When you become a veil
between the past and the present
through what you feel
and what you relate,
what allows the both to meet and perhaps heal
the psychic wound between them?
The trauma is visible
in the landscape of a buried story.
Twilight persuades the edges to fall away,
suddenly it is yesterday
and it seems nothing has changed.
But you know how it ends
as the sun bends over the Ko’olau rims
and dark begins to settle in
to the borders of our lives.
You feel compelled to tell it again,
at the foot of a mountainous urge
to speak the words by way of suggestion,
what lies behind the mist
as darkness lifts from where it was hidden.
It is gathering its powers again,
to squeeze the light into submission.
Every evening at about this time,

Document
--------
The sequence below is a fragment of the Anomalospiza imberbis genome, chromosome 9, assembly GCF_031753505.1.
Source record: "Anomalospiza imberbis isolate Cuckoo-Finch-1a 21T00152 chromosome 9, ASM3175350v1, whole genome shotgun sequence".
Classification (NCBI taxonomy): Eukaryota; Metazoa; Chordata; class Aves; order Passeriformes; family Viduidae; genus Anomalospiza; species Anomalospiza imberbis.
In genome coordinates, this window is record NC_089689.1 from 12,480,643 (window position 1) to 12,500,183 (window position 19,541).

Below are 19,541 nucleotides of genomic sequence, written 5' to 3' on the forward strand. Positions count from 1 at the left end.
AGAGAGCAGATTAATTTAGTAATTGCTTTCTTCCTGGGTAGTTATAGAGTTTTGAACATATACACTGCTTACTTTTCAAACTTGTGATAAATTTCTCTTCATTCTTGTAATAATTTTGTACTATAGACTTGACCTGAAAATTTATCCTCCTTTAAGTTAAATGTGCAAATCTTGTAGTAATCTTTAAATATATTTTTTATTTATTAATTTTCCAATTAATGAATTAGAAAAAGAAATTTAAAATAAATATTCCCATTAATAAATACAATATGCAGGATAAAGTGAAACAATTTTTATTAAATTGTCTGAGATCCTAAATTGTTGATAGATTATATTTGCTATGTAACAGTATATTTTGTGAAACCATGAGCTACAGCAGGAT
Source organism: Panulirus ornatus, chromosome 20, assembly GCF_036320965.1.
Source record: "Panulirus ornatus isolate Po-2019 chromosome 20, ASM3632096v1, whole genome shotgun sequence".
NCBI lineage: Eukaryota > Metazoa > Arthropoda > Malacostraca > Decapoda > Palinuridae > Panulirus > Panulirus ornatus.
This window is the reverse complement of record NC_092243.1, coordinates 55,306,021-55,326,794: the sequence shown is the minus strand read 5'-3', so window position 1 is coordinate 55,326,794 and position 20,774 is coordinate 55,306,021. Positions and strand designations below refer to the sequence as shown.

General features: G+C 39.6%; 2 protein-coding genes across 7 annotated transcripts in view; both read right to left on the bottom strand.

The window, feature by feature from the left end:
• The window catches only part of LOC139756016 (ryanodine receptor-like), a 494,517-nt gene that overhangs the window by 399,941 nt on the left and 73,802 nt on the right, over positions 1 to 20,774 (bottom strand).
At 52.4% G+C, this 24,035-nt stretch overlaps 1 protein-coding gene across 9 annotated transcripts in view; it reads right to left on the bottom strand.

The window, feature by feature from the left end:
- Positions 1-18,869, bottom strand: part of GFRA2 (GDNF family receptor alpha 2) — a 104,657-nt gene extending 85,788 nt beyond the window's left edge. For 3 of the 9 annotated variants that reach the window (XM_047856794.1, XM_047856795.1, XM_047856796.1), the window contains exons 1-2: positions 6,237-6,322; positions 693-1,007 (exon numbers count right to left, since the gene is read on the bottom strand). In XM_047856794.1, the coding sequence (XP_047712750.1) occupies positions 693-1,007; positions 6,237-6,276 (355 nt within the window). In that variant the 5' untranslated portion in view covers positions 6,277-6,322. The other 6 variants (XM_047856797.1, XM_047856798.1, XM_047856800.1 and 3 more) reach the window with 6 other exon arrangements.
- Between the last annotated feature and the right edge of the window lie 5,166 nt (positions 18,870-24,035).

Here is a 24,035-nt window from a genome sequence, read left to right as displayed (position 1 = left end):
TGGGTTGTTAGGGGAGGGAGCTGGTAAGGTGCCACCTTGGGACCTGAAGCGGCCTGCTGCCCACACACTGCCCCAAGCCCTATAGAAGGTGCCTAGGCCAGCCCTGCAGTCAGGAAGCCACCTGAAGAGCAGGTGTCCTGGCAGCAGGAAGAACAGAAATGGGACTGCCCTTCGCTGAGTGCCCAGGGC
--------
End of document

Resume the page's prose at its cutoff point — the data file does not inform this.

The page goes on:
on the surface of the sea,
whole swaths sprawled bloody
as canoes are dragged ashore,
the sudden exile as the beach goers
gather apparel and drift away
from the longing waves and their approach.
Where nothing remains
save the shallow graves of footprints.
In time the crescent moon appears
as muffled sounds lend trickery to the ears.
The shadows of trees fill the park,
like the impression in the dark
of ghosts in your mind.
With no flashlight to guide,
with no distraction for your thoughts to reside,
you begin to imagine the walk, the stillness,
the ominous car parked in the corner of the eyes.
Soon there’s Kalapawai lit up with spaceship lights,
this haven feels like miles away
for those who play beyond the neighborhood curfew.
Waiting under the banyan at dead man’s curve,
a car swerves into view
with faces pressed against the glass,
you blink your eyes tightly
to see if this image lasts
of the helpless who pass into the wind
of leaves dragged behind machines.
It quiets down, you blink, and there it is again
as if on repeat
in the dark corridors of stone wall and tropical branch,
this proto projector permitting an obscured glance
of the fleeting macabre dance
of the hopelessly unsettled past.